Thought-provoking fare at film fete
By Gautaman Bhaskaran
HYDERABAD, NOV. 16.
The six movies screened till now at the International Children’s Film Festival, now into is third day here, were not only cinematically absorbing, coming as they were from a variety of places, but they also provoked one into thinking about the issues of the day. Yet, these entries were not boring and pedantic. They were not even preachy and profound.
Mr. Raymond Jafelices animation, Babar, the King of Elephants, from Canada may have been a mere strip of moving cartoons, but there was, in each frame, a sense of purpose that nobody could miss.
A calf elephant loses its mother, strays into the city, befriends an old lady and lives with her for a while. But the elephant longs for the forests and eventually returns to become the king of its herd.
The tale may look idyllic, but powerful messages have been punched into it. The cruelty of poaching and the horrors of war — subjects of immense concern today — have been emphasised with splendid lucidity.
Mr. Stewart Raffill’s Grizzly Falls is a 90minute delight, again from Canada, which shows us the importance of a harmonious existence with wildlife. When Tyrone takes his son to hunt a grizzly bear, he is absolutely unprepared for the kind of turn his life would take.
When the man separates a mother bear from her cubs, it does not take long for the animal, known for its intelligence, to “kidnap’ the boy. Narrated with feeling, Grizzly Falls underlines the magnanimity of the beast, whose gentle ways with the child are not only a treat to watch but are also a revelation.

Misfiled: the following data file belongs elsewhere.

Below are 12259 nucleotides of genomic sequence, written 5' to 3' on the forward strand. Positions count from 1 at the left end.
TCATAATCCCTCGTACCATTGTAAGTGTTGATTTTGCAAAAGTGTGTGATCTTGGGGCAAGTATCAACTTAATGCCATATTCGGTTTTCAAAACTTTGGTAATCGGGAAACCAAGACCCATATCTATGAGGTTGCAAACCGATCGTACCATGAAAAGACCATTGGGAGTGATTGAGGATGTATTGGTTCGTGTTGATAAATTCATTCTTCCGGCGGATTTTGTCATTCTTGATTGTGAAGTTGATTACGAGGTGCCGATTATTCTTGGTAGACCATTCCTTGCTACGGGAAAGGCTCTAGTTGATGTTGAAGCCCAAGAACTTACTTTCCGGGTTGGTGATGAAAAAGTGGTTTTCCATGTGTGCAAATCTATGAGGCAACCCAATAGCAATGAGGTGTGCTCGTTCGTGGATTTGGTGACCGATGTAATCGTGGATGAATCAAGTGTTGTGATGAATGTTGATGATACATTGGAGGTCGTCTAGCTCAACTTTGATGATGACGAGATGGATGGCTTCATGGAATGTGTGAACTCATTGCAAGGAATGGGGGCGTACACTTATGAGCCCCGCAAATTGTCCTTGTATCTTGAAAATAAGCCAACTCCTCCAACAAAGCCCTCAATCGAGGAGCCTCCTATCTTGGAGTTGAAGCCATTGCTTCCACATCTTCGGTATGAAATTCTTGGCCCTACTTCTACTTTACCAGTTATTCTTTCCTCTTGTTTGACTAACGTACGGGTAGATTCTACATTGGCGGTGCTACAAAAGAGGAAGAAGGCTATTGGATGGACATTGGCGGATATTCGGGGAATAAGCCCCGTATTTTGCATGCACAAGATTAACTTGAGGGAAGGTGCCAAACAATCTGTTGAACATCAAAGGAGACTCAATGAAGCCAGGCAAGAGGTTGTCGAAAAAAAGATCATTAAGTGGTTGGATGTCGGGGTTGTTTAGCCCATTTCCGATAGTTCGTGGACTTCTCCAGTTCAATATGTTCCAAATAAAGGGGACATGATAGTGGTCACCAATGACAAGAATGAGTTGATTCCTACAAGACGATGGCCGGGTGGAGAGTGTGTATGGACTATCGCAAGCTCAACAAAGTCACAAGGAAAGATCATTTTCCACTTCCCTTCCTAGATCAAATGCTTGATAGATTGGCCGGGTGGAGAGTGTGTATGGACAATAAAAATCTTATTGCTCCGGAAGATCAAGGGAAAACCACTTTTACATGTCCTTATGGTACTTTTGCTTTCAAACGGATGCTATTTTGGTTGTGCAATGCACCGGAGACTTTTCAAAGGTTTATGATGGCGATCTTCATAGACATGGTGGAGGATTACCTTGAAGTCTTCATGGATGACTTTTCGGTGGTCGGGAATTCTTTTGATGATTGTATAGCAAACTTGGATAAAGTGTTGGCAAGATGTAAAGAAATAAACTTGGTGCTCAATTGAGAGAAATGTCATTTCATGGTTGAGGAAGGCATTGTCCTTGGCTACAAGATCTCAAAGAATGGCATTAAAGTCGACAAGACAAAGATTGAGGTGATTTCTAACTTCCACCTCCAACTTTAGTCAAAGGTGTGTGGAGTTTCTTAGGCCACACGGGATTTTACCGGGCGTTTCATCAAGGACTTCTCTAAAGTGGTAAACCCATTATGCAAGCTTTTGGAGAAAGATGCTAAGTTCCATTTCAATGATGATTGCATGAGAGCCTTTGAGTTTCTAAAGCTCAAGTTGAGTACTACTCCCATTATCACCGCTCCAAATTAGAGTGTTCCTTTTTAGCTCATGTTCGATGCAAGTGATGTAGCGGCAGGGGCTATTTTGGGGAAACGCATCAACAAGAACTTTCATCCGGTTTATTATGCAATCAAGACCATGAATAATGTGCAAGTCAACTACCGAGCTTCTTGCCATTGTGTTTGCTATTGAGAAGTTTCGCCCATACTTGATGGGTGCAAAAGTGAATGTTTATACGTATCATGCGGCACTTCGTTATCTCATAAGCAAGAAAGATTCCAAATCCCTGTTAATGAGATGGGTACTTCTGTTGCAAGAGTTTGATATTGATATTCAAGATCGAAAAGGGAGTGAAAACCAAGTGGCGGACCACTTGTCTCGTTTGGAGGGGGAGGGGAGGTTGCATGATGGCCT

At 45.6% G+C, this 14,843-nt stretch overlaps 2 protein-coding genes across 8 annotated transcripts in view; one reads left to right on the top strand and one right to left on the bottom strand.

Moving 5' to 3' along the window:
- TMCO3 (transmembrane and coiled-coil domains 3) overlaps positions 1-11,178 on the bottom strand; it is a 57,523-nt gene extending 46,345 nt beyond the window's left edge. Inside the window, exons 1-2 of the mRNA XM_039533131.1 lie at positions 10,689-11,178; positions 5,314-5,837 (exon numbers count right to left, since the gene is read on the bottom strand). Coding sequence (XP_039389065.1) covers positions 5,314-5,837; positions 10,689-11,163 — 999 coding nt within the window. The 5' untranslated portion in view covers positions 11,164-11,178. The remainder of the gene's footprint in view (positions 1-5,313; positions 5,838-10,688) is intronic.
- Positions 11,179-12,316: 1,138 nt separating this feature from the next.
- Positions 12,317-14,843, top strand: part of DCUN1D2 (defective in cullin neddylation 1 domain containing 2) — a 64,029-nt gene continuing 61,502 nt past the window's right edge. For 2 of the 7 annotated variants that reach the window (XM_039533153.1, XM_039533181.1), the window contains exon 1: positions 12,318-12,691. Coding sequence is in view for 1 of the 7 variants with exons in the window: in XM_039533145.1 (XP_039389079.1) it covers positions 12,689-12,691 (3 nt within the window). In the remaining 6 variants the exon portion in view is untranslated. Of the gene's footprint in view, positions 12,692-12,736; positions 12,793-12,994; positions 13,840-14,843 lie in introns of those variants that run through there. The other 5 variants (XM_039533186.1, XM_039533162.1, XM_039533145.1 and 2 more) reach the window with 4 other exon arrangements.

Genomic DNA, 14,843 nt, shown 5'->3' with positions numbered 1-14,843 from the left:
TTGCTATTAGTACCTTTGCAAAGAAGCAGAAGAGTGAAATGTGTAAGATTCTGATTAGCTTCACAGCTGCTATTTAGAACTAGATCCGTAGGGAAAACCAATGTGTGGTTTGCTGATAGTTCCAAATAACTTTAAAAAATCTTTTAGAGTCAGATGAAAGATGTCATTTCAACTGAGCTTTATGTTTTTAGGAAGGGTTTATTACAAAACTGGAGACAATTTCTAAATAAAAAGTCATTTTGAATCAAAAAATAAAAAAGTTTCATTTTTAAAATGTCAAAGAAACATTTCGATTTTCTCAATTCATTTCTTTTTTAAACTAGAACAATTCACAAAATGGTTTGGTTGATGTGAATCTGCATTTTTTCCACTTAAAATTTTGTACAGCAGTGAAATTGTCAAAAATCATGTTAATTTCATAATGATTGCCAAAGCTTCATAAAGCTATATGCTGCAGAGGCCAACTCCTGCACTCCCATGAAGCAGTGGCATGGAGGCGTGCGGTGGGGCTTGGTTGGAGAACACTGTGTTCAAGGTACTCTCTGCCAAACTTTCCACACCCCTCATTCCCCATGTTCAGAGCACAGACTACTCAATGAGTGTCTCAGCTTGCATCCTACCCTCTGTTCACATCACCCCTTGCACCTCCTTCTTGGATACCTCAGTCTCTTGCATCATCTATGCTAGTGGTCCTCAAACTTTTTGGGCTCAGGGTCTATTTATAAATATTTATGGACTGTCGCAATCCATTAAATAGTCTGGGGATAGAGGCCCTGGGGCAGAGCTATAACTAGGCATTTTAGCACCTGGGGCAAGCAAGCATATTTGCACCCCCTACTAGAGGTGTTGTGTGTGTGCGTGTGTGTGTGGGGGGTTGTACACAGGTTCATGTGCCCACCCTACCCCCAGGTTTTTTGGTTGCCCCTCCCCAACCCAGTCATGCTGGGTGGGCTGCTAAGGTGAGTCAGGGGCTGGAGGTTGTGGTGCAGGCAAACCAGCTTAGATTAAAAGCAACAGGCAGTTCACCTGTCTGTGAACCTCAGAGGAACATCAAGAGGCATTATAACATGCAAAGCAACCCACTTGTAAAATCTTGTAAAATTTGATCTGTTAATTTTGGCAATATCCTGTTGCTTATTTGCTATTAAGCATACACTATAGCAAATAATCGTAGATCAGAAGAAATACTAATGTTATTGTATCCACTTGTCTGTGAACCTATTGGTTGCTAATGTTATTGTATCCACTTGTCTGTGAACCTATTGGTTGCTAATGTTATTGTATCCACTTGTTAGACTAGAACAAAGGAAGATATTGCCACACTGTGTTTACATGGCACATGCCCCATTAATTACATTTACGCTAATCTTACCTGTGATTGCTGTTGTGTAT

Mr. Dany Deprez, Belgian director, focusses his camera away from animals. Eleven-yearold Sophia in The Ball virtually leads a kids’ revolt when the park they use is first turned into a dumping ground and then earmarked for a building complex.
Mr. Deprez, in the course of an interview to The Hindu here on Tuesday, said there could not be a good story without a good concept. “If you do not find a concept, you might complete your screenplay, but would be left with the feeling that there is something missing. A concept is the very soul in a story’s.
The director regrets that children the world over are victims of commercial avarice. “If land is not grabbed from them to build concrete monstrosities, it is used to dump rubbish. It is pathetic to watch boys and girls play on garbage heaps, in a world where their playground is shrinking”.
The Belgian director is also annoyed at the way the administrations handle children. “They are seldom allowed to fantasise and develop their imagination; administrations set up theme parks and ready-made play areas, and these do rob a child of its curiosity, making it slack and sloppy.
Obviously, The Ball enraptured not only the young but the old as well. Mr. Deprez adds that parents were more keen than children on watching this film.
“Probably, I succeeded because I managed to find the soul”. And what a thought-provoking soul it was; The Ball certainly is one example of what young entertainment ought to be.